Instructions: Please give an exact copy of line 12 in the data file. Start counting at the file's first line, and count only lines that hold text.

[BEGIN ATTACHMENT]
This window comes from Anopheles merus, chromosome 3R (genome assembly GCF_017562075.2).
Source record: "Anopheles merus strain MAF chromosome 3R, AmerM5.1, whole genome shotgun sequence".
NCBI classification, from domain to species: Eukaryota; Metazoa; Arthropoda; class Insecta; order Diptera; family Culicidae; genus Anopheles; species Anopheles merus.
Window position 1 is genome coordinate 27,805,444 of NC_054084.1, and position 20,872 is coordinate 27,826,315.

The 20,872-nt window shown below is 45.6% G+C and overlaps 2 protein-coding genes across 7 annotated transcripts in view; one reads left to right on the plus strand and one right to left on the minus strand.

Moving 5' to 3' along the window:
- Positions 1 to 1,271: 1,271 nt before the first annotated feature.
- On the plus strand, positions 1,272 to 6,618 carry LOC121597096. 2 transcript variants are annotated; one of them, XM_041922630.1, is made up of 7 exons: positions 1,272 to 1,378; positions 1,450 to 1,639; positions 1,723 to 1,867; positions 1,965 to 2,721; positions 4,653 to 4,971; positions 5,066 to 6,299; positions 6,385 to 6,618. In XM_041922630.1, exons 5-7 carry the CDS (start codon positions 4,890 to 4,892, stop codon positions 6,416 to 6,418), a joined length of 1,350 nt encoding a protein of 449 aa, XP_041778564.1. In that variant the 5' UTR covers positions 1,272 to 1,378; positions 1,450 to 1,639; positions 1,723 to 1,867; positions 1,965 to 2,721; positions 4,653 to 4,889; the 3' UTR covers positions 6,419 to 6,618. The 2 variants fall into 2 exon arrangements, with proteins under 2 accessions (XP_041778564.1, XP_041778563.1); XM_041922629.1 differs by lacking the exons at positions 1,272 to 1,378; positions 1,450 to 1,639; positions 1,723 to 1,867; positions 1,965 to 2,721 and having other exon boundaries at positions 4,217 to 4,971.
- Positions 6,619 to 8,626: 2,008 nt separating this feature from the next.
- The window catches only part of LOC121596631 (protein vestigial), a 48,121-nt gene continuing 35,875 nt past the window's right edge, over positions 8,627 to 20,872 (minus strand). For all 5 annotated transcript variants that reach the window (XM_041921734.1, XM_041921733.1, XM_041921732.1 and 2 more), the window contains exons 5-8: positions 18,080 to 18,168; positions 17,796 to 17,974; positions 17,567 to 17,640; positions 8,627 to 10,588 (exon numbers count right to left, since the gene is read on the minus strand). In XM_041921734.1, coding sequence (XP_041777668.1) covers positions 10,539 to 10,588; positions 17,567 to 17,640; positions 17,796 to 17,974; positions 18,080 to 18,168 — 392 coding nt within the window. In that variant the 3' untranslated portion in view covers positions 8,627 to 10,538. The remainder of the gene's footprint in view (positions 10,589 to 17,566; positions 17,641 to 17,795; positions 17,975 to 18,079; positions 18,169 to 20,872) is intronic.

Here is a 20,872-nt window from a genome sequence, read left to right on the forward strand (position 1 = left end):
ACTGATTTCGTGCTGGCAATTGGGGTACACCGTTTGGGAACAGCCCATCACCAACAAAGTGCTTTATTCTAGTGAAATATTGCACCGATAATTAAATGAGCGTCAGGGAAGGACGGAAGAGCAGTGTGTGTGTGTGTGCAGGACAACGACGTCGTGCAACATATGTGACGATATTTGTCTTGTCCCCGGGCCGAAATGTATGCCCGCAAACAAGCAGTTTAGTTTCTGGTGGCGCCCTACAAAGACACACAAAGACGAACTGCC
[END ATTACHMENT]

ACTGATTTCGTGCTGGCAATTGGGGTACACCGTTTGGGAACAGCCCATCACCAACAAAGTGCTTTATTCTAGTGAAATATTGCACCGATAATTAAATGAGCGTCAGGGAAGGACGGAAGAGCAGTGTGTGTGTGTGTGCAGGACAACGACGTCGTGCAACATATGTGACGATATTTGTCTTGTCCCCGGGCCGAAATGTATGCCCGCAAACAAGCAGTTTAGTTTCTGGTGGCGCCCTACAAAGACACACAAAGACGAACTGCC